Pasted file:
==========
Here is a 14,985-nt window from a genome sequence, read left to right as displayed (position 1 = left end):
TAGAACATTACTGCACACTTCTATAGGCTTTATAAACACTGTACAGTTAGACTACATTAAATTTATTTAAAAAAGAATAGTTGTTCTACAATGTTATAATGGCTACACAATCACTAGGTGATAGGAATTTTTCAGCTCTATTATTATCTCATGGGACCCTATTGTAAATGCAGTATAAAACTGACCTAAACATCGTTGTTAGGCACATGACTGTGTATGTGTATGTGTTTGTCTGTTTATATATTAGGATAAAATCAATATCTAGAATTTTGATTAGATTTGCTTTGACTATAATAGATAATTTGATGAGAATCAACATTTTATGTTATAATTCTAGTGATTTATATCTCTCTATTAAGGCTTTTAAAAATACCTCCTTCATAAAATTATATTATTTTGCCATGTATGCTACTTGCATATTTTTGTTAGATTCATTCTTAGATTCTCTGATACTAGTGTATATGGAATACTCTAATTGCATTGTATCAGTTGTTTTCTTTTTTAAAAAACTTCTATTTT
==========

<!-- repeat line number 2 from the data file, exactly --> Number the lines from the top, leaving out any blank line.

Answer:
TAGAACATTACTGCACACTTCTATAGGCTTTATAAACACTGTACAGTTAGACTACATTAAATTTATTTAAAAAAGAATAGTTGTTCTACAATGTTATAATGGCTACACAATCACTAGGTGATAGGAATTTTTCAGCTCTATTATTATCTCATGGGACCCTATTGTAAATGCAGTATAAAACTGACCTAAACATCGTTGTTAGGCACATGACTGTGTATGTGTATGTGTTTGTCTGTTTATATATTAGGATAAAATCAATATCTAGAATTTTGATTAGATTTGCTTTGACTATAATAGATAATTTGATGAGAATCAACATTTTATGTTATAATTCTAGTGATTTATATCTCTCTATTAAGGCTTTTAAAAATACCTCCTTCATAAAATTATATTATTTTGCCATGTATGCTACTTGCATATTTTTGTTAGATTCATTCTTAGATTCTCTGATACTAGTGTATATGGAATACTCTAATTGCATTGTATCAGTTGTTTTCTTTTTTAAAAAACTTCTATTTT